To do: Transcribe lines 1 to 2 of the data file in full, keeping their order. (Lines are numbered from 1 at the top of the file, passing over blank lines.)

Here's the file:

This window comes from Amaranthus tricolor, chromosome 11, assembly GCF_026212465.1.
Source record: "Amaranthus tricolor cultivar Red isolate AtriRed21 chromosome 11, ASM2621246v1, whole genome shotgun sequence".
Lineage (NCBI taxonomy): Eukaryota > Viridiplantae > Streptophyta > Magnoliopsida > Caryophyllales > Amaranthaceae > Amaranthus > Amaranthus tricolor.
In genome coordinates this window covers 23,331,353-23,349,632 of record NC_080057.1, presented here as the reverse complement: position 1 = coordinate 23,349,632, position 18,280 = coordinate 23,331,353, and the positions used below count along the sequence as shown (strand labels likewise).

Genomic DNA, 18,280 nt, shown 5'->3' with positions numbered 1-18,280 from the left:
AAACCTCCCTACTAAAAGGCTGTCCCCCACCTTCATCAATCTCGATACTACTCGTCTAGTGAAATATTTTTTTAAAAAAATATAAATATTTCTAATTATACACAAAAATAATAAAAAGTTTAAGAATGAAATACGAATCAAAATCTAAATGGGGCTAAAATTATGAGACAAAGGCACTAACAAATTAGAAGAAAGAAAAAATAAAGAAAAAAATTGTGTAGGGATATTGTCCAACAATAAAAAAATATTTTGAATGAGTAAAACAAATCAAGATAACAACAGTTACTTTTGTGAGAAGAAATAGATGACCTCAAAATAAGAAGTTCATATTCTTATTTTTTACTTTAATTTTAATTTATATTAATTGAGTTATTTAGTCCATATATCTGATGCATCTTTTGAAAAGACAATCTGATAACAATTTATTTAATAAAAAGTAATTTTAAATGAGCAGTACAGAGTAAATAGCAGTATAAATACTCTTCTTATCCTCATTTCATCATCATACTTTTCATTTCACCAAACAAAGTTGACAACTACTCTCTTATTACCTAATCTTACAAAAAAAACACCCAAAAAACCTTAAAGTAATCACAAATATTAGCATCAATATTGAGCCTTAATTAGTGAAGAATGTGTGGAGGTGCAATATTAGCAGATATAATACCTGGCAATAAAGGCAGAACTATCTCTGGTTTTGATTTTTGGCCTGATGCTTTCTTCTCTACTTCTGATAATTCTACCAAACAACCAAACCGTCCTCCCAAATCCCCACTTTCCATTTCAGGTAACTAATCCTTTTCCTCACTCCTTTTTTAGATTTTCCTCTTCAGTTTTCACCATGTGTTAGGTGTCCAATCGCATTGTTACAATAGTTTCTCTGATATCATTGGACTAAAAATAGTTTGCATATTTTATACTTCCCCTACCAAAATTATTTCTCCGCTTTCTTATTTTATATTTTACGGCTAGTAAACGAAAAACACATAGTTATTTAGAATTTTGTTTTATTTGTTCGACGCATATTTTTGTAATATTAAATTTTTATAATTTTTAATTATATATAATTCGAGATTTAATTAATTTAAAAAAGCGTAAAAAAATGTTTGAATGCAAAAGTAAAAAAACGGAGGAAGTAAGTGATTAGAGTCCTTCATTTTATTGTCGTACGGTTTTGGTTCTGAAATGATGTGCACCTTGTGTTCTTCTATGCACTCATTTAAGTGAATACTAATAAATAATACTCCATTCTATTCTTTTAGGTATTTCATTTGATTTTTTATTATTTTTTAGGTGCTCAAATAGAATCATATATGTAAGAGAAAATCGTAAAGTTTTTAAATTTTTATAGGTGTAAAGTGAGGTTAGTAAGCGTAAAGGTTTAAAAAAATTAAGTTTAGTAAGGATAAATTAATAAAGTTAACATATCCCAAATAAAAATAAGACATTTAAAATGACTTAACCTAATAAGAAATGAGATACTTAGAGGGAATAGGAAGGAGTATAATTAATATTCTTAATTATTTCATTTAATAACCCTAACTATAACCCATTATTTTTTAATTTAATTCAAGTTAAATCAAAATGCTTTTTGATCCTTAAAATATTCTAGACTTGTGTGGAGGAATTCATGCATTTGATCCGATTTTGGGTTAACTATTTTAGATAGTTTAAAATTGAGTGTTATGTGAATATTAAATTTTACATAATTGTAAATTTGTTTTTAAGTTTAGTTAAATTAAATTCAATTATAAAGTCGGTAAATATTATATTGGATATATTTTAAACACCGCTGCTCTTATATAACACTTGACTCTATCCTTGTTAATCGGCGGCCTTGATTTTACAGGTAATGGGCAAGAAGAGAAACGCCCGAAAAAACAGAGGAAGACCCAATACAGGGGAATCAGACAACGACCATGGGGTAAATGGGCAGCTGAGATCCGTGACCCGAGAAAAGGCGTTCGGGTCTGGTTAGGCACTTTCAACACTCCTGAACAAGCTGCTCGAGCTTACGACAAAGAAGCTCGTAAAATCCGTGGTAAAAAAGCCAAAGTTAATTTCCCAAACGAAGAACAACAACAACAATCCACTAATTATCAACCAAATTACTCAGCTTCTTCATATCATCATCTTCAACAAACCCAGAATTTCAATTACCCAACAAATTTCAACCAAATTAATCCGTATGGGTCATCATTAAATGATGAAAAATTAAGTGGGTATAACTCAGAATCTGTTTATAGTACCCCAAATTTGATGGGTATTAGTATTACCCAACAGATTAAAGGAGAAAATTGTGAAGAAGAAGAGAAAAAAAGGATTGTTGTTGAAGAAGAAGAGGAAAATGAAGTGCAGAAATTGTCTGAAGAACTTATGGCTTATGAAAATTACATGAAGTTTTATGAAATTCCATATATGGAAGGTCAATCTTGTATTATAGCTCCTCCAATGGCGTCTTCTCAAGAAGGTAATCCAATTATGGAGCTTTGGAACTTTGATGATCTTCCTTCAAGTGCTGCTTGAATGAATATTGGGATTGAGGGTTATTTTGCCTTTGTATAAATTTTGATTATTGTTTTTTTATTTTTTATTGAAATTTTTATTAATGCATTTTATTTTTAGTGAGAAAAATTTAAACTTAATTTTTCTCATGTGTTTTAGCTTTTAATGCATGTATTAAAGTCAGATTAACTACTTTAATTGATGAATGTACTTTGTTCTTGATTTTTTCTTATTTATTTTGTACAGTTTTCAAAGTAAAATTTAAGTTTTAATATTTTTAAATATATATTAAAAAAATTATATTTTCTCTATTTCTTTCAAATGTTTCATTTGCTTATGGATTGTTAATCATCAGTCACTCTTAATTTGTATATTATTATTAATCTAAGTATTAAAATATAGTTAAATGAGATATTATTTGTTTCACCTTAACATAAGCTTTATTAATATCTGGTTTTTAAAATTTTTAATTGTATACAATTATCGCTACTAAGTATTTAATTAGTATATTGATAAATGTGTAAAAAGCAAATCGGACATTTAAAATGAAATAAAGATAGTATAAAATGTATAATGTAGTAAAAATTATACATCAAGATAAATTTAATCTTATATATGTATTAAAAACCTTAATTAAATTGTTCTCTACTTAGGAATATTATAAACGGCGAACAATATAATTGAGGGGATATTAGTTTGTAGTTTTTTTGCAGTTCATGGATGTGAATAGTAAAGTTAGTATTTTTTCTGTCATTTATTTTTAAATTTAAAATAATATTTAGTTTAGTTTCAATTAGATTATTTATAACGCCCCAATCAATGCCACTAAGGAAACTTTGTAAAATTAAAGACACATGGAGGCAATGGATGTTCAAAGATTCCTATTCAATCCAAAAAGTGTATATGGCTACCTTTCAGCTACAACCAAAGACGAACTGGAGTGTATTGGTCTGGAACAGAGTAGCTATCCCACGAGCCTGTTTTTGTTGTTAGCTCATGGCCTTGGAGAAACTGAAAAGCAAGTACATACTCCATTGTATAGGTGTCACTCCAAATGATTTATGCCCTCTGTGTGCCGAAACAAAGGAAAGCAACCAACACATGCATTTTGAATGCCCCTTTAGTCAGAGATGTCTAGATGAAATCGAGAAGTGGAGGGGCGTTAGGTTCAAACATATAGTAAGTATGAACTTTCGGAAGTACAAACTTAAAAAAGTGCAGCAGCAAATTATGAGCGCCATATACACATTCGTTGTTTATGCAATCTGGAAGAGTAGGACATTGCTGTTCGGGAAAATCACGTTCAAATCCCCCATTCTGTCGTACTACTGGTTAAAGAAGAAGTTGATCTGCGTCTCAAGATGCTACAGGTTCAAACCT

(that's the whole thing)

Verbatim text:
This window comes from Amaranthus tricolor, chromosome 11, assembly GCF_026212465.1.
Source record: "Amaranthus tricolor cultivar Red isolate AtriRed21 chromosome 11, ASM2621246v1, whole genome shotgun sequence".